I wasn't sure where to post this. My apologies if this is the wrong place, please let me know/feel free to move it.

I do a lot of gambling and tend to make good money doing it, and I would like to brush up on my math knowledge as I feel like it is beginning to hold me back. I studied quantitative degrees so I'm familiar with most of the topics I want to learn but I would like to refresh my knowledge. The topics I think are useful would be:

- Linear algebra

- Calculus

- Prob & stats

- Discrete math

Most of the textbooks I've seen for these topics tend to be either very basic, or proof-based, whereas I'm looking for an intermediate-advanced applied book. I would much appreciate if anybody could recommend some textbooks on these topics that teaches them from an applied point of view, with lots of problems, and covers the right content for a gambler.

Richard Epstein

Quote:lilredrooster"Theory of Gambling and Statistical Logic"

Richard Epstein

I own that one actually, and went through about 50-100 pages of it before deciding that I should brush up on my math first before going back to it. Which led to this topic..

https://www.unr.edu/Documents/business/gaming/practicalcasinomath.pdf

Quote:FCBLComishDoes this help?

https://www.unr.edu/Documents/business/gaming/practicalcasinomath.pdf

$88 on Amazon!

Quote:DRichBrushing up on probability and statistics would be your best bet for gaming math.

^ This.

I'm no "pro" at doing gambling math stuff like some others are, but I do by just fine most of the time. Most of figuring stuff out is just probability and statistics. Don't think I've ever used calculus, linear algebra, or anything else really when doing gambling math stuff. That isn't to say it isn't useful to know about the stuff in those subjects, because the more subjects you've studied, the easier it is to look at a problem and find a solution, since you can look at it from many different angles.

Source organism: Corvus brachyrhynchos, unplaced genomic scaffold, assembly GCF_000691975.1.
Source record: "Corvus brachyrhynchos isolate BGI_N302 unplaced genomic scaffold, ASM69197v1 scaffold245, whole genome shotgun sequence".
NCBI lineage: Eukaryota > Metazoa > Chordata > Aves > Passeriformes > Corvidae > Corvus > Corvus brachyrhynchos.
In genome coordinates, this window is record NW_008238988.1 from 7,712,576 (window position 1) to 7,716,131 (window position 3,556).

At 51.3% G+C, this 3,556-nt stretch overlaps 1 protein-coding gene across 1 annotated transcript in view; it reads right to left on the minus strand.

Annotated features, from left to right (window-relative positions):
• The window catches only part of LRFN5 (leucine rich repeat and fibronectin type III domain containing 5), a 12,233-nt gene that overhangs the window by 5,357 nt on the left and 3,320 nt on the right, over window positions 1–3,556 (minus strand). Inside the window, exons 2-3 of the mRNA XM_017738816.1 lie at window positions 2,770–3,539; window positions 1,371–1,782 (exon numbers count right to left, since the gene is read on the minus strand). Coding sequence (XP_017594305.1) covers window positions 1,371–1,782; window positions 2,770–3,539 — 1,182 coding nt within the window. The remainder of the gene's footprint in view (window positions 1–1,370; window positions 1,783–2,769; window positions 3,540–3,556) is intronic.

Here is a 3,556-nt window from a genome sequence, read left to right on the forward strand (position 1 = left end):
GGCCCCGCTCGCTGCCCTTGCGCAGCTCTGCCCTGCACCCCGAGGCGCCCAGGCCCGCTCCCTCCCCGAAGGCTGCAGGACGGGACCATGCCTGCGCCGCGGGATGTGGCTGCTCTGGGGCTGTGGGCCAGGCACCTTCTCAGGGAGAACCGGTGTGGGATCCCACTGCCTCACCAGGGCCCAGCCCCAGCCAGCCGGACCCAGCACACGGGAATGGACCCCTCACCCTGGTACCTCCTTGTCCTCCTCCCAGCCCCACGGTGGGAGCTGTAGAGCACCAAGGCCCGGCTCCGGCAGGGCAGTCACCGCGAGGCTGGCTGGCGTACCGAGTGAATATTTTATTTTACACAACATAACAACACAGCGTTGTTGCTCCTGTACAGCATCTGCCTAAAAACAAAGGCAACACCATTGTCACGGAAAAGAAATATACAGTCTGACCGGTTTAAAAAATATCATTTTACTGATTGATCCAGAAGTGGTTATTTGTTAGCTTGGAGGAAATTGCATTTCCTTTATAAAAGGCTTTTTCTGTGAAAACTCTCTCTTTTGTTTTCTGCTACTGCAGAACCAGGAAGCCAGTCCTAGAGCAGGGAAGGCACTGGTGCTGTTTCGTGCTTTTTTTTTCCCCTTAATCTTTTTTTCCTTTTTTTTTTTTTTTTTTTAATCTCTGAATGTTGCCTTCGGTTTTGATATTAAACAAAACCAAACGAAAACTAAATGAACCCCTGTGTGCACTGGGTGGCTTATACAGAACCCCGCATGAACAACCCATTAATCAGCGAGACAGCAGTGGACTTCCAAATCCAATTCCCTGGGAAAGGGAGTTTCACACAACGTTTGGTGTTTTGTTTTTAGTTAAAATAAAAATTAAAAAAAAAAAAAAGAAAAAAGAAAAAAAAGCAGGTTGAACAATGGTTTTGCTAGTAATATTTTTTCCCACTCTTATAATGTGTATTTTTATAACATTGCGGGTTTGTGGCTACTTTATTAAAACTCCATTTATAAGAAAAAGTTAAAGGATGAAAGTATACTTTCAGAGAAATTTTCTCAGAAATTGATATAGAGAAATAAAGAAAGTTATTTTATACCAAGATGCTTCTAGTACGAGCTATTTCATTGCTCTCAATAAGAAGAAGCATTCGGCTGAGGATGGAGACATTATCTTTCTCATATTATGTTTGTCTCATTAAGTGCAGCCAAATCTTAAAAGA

Also, depending on the type of stuff you want to calculate, you can also be more important to learn programming, although you should probably know math too, since they go hand-in-hand frequently.

Edit: Are you the same tree on Ryemo's discord?

Quote:Tree- Linear algebra

- Calculus

- Prob & stats

- Discrete math

Throw in some basic computing courses, and Matrix Algebra, and you've pretty much described what I had to take in my first two years to get into the Computer Science program at Cal.

Basic probability is probably the best place to start. Keep in mind that things like the Risk of Ruin formula are far from "basic."

Wolfram Mathworld is your friend.

Quote:RS^ This.

I'm no "pro" at doing gambling math stuff like some others are, but I do by just fine most of the time. Most of figuring stuff out is just probability and statistics. Don't think I've ever used calculus, linear algebra, or anything else really when doing gambling math stuff. That isn't to say it isn't useful to know about the stuff in those subjects, because the more subjects you've studied, the easier it is to look at a problem and find a solution, since you can look at it from many different angles.

Also, depending on the type of stuff you want to calculate, you can also be more important to learn programming, although you should probably know math too, since they go hand-in-hand frequently.

Edit: Are you the same tree on Ryemo's discord?

Thanks for the response. Yes I am the same Tree from the discord. I guess Calculus is a bit of a stretch but I had thought that some of the trickier analyses would have required linear algebra. And discrete mathematics is very directly relevant, at it's core it's the study of counting things and a lot of the problems in DM textbooks are casino game examples. Maybe I should just invest all of my time into learning Prob/Stats/DM.

I agree that programming is more important. I program quite a bit for my AP as it is. I do want to improve that a lot too but wanted to start with math as it feels more 'fundamental'.